I know there are people who would say, “I got a 1600 on my SAT; therefore, I do not believe in God” or “I have received a Nobel Prize, so I do not have to believe in God.” Listen to what Jesus Christ said in Matthew 1:25: “I praise you, Father, Lord of heaven and earth, because you have hidden these things from the wise and the learned, and revealed them to little children.” Your brain, on its own, has no power to research God and find him. No, God must enable you to seek him. Additionally, have you ever considered where your brain comes from? Any ability you have, whether it is to think clearly, or to reason, is God’s common grace to you. It is God’s gift to you. How, then, can you take that mind and use it to revile, despise, and nullify the Author of all? But the Bible tells us that only those who are humble will receive the truths God reveals to us. Paul said this in 1 Corinthians 2:9-10, “However, as it is written: ‘No eye has seen, no ear has heard, no mind has conceived what God has prepared for those who love him’-but God has revealed it to us by his Spirit.”

Jesus Christ is the Judge who scatters the arrogant and pulls down the mighty ones from their thrones. He reverses all sinful social order, sending the rich empty away and condemning those who are self-righteous. This righteous Judge came to seek, not the righteous, but sinners. Remember the rich young ruler? He came to Jesus Christ because he wanted to inherit eternal life, and the Lord Jesus Christ counseled him to sell his possessions and follow Christ. This young man refused to submit to the counsel of God, and we are told he went away sad. Let me tell you, Jesus Christ is good news to the humble but he is bad news to the arrogant, the mighty, and the rich. To them he is the righteous Judge.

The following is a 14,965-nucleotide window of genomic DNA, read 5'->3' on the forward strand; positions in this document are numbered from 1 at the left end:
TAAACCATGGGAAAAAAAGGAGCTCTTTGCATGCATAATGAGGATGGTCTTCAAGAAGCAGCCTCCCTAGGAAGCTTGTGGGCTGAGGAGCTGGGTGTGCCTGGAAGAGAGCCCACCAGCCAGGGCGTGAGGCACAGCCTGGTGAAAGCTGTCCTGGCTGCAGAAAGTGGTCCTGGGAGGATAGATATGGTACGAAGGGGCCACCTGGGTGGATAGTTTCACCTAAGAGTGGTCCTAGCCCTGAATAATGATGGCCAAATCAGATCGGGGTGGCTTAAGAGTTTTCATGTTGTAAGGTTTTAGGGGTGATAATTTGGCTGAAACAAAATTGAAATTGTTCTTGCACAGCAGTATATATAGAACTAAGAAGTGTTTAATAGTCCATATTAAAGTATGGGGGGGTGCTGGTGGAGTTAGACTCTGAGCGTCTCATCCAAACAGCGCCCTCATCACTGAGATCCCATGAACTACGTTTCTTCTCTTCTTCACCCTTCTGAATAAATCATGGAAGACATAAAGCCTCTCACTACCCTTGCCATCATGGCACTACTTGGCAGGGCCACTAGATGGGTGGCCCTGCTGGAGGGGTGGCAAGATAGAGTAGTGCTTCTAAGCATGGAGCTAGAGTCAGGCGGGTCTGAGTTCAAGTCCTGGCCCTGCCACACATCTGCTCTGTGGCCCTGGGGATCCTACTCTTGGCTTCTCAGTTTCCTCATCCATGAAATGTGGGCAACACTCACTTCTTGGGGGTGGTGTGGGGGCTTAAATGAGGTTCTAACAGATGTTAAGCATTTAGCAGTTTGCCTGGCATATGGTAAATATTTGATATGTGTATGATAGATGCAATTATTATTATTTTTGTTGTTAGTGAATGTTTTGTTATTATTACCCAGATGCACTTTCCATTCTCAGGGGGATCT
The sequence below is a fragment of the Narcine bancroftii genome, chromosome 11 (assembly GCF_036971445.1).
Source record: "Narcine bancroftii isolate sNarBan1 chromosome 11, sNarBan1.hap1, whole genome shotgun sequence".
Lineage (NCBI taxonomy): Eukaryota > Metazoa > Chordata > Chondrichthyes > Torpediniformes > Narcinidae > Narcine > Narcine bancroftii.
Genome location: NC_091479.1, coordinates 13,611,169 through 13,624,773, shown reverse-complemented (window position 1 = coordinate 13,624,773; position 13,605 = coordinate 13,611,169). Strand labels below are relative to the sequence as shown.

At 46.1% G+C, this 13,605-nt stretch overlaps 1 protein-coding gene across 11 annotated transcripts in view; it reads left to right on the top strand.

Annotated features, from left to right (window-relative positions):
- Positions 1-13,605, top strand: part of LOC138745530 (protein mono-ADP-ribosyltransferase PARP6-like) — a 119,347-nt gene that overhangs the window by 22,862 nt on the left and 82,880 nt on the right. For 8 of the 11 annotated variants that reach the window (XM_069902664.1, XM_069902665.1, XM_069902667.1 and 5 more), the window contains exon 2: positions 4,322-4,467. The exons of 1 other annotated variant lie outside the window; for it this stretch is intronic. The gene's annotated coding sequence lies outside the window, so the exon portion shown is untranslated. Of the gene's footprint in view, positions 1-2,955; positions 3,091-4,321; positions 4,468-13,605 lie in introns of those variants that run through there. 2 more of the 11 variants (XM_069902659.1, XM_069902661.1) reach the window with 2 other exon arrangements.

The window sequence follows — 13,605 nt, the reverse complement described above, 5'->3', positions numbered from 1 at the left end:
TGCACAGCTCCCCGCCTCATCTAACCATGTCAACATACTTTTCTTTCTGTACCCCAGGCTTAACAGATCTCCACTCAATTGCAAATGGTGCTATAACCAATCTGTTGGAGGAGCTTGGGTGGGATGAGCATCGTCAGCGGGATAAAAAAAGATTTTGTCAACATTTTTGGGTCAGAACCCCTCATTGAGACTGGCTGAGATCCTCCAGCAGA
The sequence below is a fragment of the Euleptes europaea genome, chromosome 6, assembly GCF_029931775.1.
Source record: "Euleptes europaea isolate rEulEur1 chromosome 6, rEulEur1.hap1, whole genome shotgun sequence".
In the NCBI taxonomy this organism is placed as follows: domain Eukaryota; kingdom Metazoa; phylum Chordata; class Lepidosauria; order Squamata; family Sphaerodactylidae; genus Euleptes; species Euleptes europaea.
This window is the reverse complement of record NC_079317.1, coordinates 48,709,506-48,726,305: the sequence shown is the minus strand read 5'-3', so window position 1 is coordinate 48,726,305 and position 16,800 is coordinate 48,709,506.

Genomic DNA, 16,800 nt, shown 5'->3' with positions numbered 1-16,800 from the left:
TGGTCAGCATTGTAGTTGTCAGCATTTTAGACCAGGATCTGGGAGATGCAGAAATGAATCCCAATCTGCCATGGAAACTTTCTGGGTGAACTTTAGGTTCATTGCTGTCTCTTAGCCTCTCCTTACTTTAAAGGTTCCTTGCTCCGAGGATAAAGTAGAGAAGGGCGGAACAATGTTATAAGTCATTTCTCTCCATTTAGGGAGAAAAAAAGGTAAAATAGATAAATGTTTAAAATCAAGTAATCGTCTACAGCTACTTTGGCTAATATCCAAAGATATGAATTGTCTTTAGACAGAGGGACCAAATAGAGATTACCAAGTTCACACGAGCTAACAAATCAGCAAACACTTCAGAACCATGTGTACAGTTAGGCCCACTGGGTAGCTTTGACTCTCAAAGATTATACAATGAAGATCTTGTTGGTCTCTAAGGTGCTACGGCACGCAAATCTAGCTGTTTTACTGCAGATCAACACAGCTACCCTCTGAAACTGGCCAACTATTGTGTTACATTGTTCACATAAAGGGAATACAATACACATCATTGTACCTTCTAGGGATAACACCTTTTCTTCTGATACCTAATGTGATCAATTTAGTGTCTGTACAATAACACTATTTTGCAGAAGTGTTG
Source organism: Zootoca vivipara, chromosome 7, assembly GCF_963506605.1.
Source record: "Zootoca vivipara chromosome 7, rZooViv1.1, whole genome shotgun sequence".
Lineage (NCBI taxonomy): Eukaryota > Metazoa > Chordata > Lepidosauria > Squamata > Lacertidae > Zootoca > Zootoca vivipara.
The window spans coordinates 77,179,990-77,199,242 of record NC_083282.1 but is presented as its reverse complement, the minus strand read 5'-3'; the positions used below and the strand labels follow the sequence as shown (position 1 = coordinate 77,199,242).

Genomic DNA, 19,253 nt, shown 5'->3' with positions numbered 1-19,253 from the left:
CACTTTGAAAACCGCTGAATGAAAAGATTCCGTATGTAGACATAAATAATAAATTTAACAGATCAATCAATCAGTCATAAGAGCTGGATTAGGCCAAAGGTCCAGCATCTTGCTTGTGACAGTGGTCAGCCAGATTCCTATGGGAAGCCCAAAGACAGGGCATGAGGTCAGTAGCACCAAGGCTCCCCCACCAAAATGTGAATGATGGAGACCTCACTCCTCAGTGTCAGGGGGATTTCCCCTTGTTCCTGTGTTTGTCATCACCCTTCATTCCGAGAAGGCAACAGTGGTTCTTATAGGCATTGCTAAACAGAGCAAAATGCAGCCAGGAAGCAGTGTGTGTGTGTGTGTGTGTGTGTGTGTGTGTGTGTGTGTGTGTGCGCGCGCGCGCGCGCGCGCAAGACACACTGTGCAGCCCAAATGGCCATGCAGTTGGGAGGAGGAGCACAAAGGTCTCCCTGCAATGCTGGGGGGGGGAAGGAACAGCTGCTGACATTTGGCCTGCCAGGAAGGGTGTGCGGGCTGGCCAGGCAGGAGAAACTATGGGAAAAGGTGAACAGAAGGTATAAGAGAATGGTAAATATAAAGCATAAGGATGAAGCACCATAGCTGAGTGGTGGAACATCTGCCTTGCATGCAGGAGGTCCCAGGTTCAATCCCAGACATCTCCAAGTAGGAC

God Is Merciful

The fourth attribute Mary speaks of is that God is merciful. The word “mercy” appears five times in Luke 1-in verses 50, 54, 58, 72 and 78. Mary reveled in the knowledge of this great attribute of God.

What is grace? It is God’s love shown to guilty sinners. But what is mercy? Mercy is God’s love shown to the guilty sinners who are miserable in their sinful condition. In Exodus 3;7 we read what the Lord-the eternal God, the great I AM THAT I AM-spoke from the burning bush to Moses: “I have indeed seen the misery of my people in Egypt. I have heard them crying out because of their slave drivers, and I am concerned about their suffering.” God was merciful to the Israelites in Egypt and he delivered them.